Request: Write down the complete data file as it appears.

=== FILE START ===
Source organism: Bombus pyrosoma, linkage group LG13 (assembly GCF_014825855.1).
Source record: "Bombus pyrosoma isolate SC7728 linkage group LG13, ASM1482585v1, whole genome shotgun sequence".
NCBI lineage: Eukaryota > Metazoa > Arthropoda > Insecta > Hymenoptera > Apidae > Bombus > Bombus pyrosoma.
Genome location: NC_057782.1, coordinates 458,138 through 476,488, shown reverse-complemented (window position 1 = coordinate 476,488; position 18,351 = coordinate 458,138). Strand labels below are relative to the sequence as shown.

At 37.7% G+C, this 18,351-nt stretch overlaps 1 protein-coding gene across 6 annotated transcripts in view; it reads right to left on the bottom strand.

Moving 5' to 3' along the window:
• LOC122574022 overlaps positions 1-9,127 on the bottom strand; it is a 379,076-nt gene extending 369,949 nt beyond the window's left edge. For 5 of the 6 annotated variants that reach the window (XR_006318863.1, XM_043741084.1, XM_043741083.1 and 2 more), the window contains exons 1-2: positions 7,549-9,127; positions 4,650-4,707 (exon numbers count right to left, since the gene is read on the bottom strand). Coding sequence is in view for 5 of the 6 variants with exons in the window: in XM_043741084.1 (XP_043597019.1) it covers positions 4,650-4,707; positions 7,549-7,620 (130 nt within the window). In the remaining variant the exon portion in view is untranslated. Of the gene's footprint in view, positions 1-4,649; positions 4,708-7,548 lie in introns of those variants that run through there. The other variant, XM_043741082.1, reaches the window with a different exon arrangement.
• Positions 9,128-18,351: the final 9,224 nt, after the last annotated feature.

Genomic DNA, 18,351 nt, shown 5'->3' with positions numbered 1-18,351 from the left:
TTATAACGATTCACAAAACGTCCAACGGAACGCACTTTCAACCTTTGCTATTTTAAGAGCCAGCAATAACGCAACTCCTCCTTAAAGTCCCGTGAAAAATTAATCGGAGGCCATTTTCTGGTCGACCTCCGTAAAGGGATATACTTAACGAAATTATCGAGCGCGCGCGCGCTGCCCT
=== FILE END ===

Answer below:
Source organism: Bombus pyrosoma, linkage group LG13 (assembly GCF_014825855.1).
Source record: "Bombus pyrosoma isolate SC7728 linkage group LG13, ASM1482585v1, whole genome shotgun sequence".
NCBI lineage: Eukaryota > Metazoa > Arthropoda > Insecta > Hymenoptera > Apidae > Bombus > Bombus pyrosoma.
Genome location: NC_057782.1, coordinates 458,138 through 476,488, shown reverse-complemented (window position 1 = coordinate 476,488; position 18,351 = coordinate 458,138). Strand labels below are relative to the sequence as shown.

At 37.7% G+C, this 18,351-nt stretch overlaps 1 protein-coding gene across 6 annotated transcripts in view; it reads right to left on the bottom strand.

Moving 5' to 3' along the window:
• LOC122574022 overlaps positions 1-9,127 on the bottom strand; it is a 379,076-nt gene extending 369,949 nt beyond the window's left edge. For 5 of the 6 annotated variants that reach the window (XR_006318863.1, XM_043741084.1, XM_043741083.1 and 2 more), the window contains exons 1-2: positions 7,549-9,127; positions 4,650-4,707 (exon numbers count right to left, since the gene is read on the bottom strand). Coding sequence is in view for 5 of the 6 variants with exons in the window: in XM_043741084.1 (XP_043597019.1) it covers positions 4,650-4,707; positions 7,549-7,620 (130 nt within the window). In the remaining variant the exon portion in view is untranslated. Of the gene's footprint in view, positions 1-4,649; positions 4,708-7,548 lie in introns of those variants that run through there. The other variant, XM_043741082.1, reaches the window with a different exon arrangement.
• Positions 9,128-18,351: the final 9,224 nt, after the last annotated feature.

Genomic DNA, 18,351 nt, shown 5'->3' with positions numbered 1-18,351 from the left:
TTATAACGATTCACAAAACGTCCAACGGAACGCACTTTCAACCTTTGCTATTTTAAGAGCCAGCAATAACGCAACTCCTCCTTAAAGTCCCGTGAAAAATTAATCGGAGGCCATTTTCTGGTCGACCTCCGTAAAGGGATATACTTAACGAAATTATCGAGCGCGCGCGCGCTGCCCT